March 20, 2006

I Ain't No Houellebecq Girl

Related to my previous entry, the New Criterion has a great article on one of the more colorful characters in modern lit (I'm hoping the link lets you read it--let me know if not and I'll do a longer summary).

Fun introductory paragraph:

Novelists today tend to be pretty bloodless creatures. Look at their bios: They’re mostly workshop professors or M.F.A. hatchlings. They review their peers’ books, sit on grant panels, give readings and interviews, and, during their free time, cook up soft-boiled bores to pay their children’s tuition.

Basically, old Houellebecq has made a name for himself in French literary circles by wallowing in degeneracy and despair, and bemoaning the meaninglessness of life and death while cashing his checks and continuing to write.

Irony and I had a chuckle and some beers over that.

Unrelated aside - watched Grizzly Man this weekend, and was amazed. Not at the self-delusion and myriad mental problems of Timothy Treadwell, because duh, but at the way Herzog put the film together.

My favorite technique was the way he kept the camera rolling just a bit too long at the end of each interview, so that the subject didn't have anything rehearsed to fall back on, and was just--exposed. It was very uncomfortable in some places, but interesting to watch.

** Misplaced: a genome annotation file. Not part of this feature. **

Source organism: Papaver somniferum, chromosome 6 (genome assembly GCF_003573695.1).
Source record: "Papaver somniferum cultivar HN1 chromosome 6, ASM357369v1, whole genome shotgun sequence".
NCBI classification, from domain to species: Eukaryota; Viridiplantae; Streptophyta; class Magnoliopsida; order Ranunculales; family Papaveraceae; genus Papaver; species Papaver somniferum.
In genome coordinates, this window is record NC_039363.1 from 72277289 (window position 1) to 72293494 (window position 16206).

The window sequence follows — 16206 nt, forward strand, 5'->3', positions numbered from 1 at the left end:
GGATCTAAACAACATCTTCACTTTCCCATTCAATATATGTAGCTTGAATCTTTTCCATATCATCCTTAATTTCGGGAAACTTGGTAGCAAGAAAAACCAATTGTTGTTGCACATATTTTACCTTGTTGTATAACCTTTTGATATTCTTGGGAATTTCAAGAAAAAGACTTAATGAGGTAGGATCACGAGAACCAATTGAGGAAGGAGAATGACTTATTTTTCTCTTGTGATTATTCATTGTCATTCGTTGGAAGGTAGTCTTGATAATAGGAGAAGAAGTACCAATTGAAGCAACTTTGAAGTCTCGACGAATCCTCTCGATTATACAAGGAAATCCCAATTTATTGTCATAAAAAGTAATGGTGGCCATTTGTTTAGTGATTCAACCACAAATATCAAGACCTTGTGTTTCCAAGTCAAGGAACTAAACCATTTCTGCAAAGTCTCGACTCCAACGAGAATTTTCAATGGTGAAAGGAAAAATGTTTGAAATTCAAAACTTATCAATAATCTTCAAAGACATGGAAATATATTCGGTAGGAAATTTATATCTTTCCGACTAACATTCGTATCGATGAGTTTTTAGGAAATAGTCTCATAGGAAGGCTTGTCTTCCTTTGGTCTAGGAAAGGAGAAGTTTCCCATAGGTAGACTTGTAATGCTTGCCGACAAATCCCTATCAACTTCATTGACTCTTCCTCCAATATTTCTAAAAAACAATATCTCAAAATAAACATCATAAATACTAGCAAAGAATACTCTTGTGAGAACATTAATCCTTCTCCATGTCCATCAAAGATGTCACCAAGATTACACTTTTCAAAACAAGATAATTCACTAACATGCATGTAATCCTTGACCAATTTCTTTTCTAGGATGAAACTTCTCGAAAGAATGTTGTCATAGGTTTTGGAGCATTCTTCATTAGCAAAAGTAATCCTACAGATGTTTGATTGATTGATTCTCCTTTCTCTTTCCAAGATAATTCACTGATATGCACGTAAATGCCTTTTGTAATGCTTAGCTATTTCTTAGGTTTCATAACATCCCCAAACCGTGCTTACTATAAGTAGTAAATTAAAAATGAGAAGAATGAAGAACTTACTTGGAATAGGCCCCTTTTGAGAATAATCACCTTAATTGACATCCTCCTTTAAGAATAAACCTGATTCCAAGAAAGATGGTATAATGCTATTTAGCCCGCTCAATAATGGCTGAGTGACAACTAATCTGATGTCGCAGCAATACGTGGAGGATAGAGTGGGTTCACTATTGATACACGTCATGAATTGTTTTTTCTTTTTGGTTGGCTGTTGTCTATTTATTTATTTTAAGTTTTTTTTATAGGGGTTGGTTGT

And the cast of supporting characters were awesome! The matter-of-fact pilot who found what was left of Treadwell and his girlfriend, the search and rescue guy who opined that the bears must've left him alone as long as they did because they probably thought "he was mentally retarded," and the World's Creepiest Coroner were every bit as fascinating as the subject himself.

The contrast between the folks who actually deal with the reality of nature and its place in the world and the people who can't seem to is really well drawn.

And Herzog's impromptu German doom and gloom soliloquy was great as well.

Posted by Big Arm Woman at March 20, 2006 10:36 AM
Comments

Every time this comes up I forget to mention the coroner (and his creepy eyes). There's a guy who is a bit too into his job, at least in the creative backstory way. I get the feeling he tells those corpses a lot of stories.

As for Herzog, as I've typed before, I just kept expecting him to say things like, "Treadvell slept under da stahrs. At night, I like to hang from hooks and sing about strudel."

Posted by: marc at March 20, 2006 11:09 AM

Hee!

The best part of the coroner's scenes was when he's talking about the audiotape and he goes, "And then the tenor of Amy's screams changes dramatically." And you can see the gleam in his eye when he says it!

Dude, you are a huge freak. And how many times did you listen to that tape?

Posted by: BAW at March 20, 2006 01:11 PM

Herzog's commentary was great, but it took me a while to get over the accent and not feel like I was watching a comedy sketch or something. "Und jetzt, here ve are, vatching Treadvell obserfing ze bears."

Posted by: Emily at March 24, 2006 03:24 PM